Whilst the title seems somewhat gimmicky, this article raises an interesting issue – will climate change impact our weight and BMI? Even now the changing climate is impacting Australia’s produce and as the climate continues to change, it does pose the question of how greatly this will affect the availability of fruit and vegetables and what we will do about it.
Unfortunately, Australia already has soaring numbers of overweight and obese people – amongst the highest rates worldwide.
We all know what we should be eating to stay healthy: less fat and sugar, more fresh fruit, veggies and lean protein. Eating sustainably isn’t all that different. Stop eating so many of the cows that burp and fart methane into the atmosphere and try to eat more locally sourced, plant-based produce. The healthy living pyramid is more an aspiration than a reflection of reality.
Australia’s population will continue to increase and due to increasing temperatures and unreliable rainfall, the ability of land to grow fresh produce will diminish, which will therefore make it more expensive as less produce is available for the consumer. As a result, people may rely even more on processed and imported food items.
While the precise local impacts of climate change around Australia still present some uncertainties, it is looking likely that our suitable agricultural areas will shrink. This potentially will reduce the supply of local fresh produce, wheat and other grains. Warmer temperatures and increased atmospheric CO₂ can cause some plants to grow more quickly, but this may mean fewer micronutrients in each mouthful of fruit or vegetables. It also allows some of the weeds and pests to flourish.
Not only can increasing heats impact fresh produce but it can also pay a toll on the wellbeing of animals which may affect milk/egg supplies and meat production. Seafood may be a good alternative but even the marine environment can be subject to increasing ocean temperatures and therefore changes in environment. This can impact species – the number and distribution.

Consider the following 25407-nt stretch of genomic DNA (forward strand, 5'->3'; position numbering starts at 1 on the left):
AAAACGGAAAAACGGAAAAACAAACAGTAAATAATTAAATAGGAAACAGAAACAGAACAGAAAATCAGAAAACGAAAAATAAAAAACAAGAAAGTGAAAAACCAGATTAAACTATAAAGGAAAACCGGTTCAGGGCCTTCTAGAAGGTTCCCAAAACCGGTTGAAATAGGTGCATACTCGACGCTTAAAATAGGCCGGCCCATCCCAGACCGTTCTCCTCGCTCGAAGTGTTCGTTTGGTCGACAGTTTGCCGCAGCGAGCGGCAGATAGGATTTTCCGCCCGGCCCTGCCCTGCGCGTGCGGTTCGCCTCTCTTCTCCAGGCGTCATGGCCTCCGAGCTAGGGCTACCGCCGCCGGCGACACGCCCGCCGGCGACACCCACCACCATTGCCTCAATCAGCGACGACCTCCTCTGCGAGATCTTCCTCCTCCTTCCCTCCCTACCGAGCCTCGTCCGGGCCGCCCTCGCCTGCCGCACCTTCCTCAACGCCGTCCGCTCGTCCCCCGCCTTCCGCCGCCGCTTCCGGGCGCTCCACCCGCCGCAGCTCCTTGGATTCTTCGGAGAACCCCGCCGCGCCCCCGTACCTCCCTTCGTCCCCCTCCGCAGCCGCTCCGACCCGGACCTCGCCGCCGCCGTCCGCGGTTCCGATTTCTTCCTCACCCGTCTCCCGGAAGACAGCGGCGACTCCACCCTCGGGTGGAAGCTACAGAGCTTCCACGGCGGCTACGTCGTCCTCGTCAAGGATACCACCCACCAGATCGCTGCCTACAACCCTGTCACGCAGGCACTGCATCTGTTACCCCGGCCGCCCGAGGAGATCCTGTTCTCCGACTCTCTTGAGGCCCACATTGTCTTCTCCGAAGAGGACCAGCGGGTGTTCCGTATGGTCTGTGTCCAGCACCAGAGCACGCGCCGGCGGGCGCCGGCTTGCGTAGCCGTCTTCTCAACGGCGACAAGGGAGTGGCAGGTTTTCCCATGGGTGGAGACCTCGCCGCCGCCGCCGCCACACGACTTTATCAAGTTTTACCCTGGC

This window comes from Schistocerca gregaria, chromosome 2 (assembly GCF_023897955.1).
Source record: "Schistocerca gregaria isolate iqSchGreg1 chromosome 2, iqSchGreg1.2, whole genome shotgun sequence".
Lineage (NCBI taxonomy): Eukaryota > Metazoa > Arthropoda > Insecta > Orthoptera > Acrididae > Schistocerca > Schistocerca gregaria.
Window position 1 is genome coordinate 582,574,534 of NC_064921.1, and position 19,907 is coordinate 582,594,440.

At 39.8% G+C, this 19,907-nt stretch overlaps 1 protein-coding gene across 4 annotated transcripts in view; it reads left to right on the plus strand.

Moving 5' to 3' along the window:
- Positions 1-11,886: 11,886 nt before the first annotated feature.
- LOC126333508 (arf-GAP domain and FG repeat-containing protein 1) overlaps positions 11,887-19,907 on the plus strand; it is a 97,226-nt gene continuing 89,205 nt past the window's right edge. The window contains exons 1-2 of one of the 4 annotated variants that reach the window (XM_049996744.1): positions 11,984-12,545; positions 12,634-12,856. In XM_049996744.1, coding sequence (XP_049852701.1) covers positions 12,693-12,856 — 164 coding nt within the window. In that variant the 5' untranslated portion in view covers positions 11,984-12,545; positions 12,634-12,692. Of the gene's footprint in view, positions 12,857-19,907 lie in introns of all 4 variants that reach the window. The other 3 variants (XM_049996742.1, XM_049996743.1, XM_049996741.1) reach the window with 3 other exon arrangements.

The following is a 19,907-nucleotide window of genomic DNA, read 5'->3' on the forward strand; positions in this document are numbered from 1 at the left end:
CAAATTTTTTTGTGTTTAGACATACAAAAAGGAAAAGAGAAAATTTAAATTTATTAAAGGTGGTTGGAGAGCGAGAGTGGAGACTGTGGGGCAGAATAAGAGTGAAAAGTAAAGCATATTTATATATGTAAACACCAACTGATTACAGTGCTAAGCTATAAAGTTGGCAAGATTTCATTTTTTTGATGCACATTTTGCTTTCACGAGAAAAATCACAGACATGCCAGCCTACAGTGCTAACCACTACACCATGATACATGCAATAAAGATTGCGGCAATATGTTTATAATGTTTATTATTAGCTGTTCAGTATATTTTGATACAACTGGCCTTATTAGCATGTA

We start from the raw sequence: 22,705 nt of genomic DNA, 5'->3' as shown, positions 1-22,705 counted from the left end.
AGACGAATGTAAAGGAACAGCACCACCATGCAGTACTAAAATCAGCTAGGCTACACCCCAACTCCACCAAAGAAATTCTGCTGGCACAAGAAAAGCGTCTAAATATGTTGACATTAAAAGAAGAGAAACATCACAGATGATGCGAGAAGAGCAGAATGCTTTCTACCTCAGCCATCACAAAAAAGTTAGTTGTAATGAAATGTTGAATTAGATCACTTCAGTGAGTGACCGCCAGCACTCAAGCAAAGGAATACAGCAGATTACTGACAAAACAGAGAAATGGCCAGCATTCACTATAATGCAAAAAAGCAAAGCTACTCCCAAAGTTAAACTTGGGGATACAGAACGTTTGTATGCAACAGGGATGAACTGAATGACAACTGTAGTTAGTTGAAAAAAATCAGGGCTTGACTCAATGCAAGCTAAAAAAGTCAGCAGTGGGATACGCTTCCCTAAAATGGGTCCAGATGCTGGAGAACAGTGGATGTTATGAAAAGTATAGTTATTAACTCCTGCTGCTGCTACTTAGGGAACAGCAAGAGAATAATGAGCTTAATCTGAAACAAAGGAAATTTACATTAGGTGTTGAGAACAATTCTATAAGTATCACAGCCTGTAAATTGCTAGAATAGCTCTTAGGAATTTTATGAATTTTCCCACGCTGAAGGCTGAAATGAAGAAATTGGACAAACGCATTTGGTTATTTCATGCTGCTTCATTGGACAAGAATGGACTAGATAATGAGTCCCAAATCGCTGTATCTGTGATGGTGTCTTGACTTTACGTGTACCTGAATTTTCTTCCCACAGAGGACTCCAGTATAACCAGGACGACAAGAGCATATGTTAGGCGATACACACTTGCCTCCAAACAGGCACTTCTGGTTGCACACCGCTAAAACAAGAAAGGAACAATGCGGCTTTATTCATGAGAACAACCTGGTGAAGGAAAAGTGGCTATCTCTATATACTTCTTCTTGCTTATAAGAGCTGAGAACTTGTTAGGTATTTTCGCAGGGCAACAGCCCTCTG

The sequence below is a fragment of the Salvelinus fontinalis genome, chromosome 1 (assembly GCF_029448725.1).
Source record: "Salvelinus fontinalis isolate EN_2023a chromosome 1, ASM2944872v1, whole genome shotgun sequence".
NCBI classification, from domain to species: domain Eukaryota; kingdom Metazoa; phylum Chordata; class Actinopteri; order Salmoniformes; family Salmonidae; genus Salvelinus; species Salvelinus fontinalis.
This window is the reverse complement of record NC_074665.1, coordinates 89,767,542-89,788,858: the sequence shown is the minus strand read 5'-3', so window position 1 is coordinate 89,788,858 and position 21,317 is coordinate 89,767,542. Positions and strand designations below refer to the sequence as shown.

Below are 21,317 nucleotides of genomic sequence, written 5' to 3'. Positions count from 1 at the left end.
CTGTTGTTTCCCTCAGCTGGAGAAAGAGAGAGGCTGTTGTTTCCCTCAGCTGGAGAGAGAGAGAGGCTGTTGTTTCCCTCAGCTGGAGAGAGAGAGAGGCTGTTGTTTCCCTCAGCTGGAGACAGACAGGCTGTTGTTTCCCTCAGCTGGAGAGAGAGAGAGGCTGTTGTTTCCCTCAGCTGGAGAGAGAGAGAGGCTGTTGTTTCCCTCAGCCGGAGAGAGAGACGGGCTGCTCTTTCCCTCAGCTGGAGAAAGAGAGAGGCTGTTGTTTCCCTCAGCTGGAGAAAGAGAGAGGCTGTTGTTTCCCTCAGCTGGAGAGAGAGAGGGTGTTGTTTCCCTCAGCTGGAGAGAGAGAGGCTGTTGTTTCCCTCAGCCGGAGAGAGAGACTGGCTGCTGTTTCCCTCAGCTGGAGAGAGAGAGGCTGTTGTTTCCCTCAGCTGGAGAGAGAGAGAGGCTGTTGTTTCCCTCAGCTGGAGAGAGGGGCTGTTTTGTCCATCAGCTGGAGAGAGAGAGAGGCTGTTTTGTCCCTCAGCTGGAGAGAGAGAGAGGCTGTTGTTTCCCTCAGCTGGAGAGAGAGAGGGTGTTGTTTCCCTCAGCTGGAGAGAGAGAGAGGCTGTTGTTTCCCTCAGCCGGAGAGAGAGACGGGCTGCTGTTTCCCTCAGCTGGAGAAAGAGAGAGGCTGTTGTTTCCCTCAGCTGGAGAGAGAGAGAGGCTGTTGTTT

Greater reliance on global food systems means Australia’s food security becomes more precarious, increasingly subject to the whims of international markets. Our food also becomes potentially less safe: the more lengthy and complex the chain of supply, the more opportunities for contamination and the harder it becomes to trace the source – not to mention the greater food miles and added environmental pressures from transporting foods vast distances.
Unfortunately these changes will hit harder for those with less income to spare. Those with a healthier income will be able to afford the luxury of fresh fruit and vegetables, daily. Even now many people argue that fresh produce is too expensive to afford.
Time-poor low- and middle-income earners will face a tougher time. Processed foods are cheaper by the calorie, and a sugary, fatty muesli bar is sometimes easier to pack in a lunchbox than a bruise-prone banana or apple. People on lower incomes and with lower educational attainment are more likely to be overweight or obese. As accessibility and affordability of fresh food decline, this same group could be increasingly vulnerable to obesity and related health issues.
However, being aware of these future issues means that we can somewhat prepare and adapt to the changing climate. It would also help if Australians could reduce their food wastage, of which there are very high rates. Planning and organisation will result in less waste and less expense. The recent trend in selling the imperfect fruit and vegetables will also assist with affordability and availability.
It is not all doom and gloom, though, for Australia’s fresh food production. Australia is well known for its innovation and already farms are becoming more efficient at producing more food with less water and developing technologies to deal with increasing climate pressures. Some are already taking up the challenge to eat a healthier diet which is more sustainable.